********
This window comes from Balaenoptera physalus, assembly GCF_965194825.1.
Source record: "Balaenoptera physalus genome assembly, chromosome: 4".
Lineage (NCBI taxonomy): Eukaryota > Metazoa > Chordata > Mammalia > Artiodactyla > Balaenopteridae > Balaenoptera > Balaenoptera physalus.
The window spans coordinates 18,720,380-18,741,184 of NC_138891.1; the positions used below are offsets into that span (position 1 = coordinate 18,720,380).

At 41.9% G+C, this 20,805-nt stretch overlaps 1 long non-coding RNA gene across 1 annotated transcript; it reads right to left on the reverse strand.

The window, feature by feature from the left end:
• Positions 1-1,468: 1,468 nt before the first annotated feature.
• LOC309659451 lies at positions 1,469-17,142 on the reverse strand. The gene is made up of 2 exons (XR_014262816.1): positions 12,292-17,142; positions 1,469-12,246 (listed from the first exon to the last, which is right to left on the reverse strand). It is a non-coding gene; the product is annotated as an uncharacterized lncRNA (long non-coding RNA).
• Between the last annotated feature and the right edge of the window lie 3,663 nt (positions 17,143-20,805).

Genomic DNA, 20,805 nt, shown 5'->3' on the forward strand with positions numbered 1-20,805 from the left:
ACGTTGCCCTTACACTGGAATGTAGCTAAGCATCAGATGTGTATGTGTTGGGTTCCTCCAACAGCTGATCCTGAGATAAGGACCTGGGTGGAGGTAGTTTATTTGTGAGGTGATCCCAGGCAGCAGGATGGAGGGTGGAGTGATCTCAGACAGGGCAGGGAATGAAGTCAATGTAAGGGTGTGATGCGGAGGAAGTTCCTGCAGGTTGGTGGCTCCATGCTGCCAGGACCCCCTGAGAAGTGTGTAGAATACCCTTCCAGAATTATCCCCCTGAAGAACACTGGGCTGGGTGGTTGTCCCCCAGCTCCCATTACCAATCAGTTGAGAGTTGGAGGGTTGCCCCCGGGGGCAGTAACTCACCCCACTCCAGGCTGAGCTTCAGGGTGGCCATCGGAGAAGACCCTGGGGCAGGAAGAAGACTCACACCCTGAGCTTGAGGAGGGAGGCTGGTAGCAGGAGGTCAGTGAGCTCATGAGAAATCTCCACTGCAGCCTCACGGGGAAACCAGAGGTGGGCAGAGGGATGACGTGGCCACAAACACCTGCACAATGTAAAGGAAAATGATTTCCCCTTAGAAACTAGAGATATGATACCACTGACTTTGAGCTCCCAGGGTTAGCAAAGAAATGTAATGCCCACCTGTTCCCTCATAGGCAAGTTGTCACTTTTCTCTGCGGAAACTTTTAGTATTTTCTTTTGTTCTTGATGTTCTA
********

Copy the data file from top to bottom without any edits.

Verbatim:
This window comes from Balaenoptera physalus, assembly GCF_965194825.1.
Source record: "Balaenoptera physalus genome assembly, chromosome: 4".
Lineage (NCBI taxonomy): Eukaryota > Metazoa > Chordata > Mammalia > Artiodactyla > Balaenopteridae > Balaenoptera > Balaenoptera physalus.
The window spans coordinates 18,720,380-18,741,184 of NC_138891.1; the positions used below are offsets into that span (position 1 = coordinate 18,720,380).

At 41.9% G+C, this 20,805-nt stretch overlaps 1 long non-coding RNA gene across 1 annotated transcript; it reads right to left on the reverse strand.

The window, feature by feature from the left end:
• Positions 1-1,468: 1,468 nt before the first annotated feature.
• LOC309659451 lies at positions 1,469-17,142 on the reverse strand. The gene is made up of 2 exons (XR_014262816.1): positions 12,292-17,142; positions 1,469-12,246 (listed from the first exon to the last, which is right to left on the reverse strand). It is a non-coding gene; the product is annotated as an uncharacterized lncRNA (long non-coding RNA).
• Between the last annotated feature and the right edge of the window lie 3,663 nt (positions 17,143-20,805).

Genomic DNA, 20,805 nt, shown 5'->3' on the forward strand with positions numbered 1-20,805 from the left:
ACGTTGCCCTTACACTGGAATGTAGCTAAGCATCAGATGTGTATGTGTTGGGTTCCTCCAACAGCTGATCCTGAGATAAGGACCTGGGTGGAGGTAGTTTATTTGTGAGGTGATCCCAGGCAGCAGGATGGAGGGTGGAGTGATCTCAGACAGGGCAGGGAATGAAGTCAATGTAAGGGTGTGATGCGGAGGAAGTTCCTGCAGGTTGGTGGCTCCATGCTGCCAGGACCCCCTGAGAAGTGTGTAGAATACCCTTCCAGAATTATCCCCCTGAAGAACACTGGGCTGGGTGGTTGTCCCCCAGCTCCCATTACCAATCAGTTGAGAGTTGGAGGGTTGCCCCCGGGGGCAGTAACTCACCCCACTCCAGGCTGAGCTTCAGGGTGGCCATCGGAGAAGACCCTGGGGCAGGAAGAAGACTCACACCCTGAGCTTGAGGAGGGAGGCTGGTAGCAGGAGGTCAGTGAGCTCATGAGAAATCTCCACTGCAGCCTCACGGGGAAACCAGAGGTGGGCAGAGGGATGACGTGGCCACAAACACCTGCACAATGTAAAGGAAAATGATTTCCCCTTAGAAACTAGAGATATGATACCACTGACTTTGAGCTCCCAGGGTTAGCAAAGAAATGTAATGCCCACCTGTTCCCTCATAGGCAAGTTGTCACTTTTCTCTGCGGAAACTTTTAGTATTTTCTTTTGTTCTTGATGTTCTA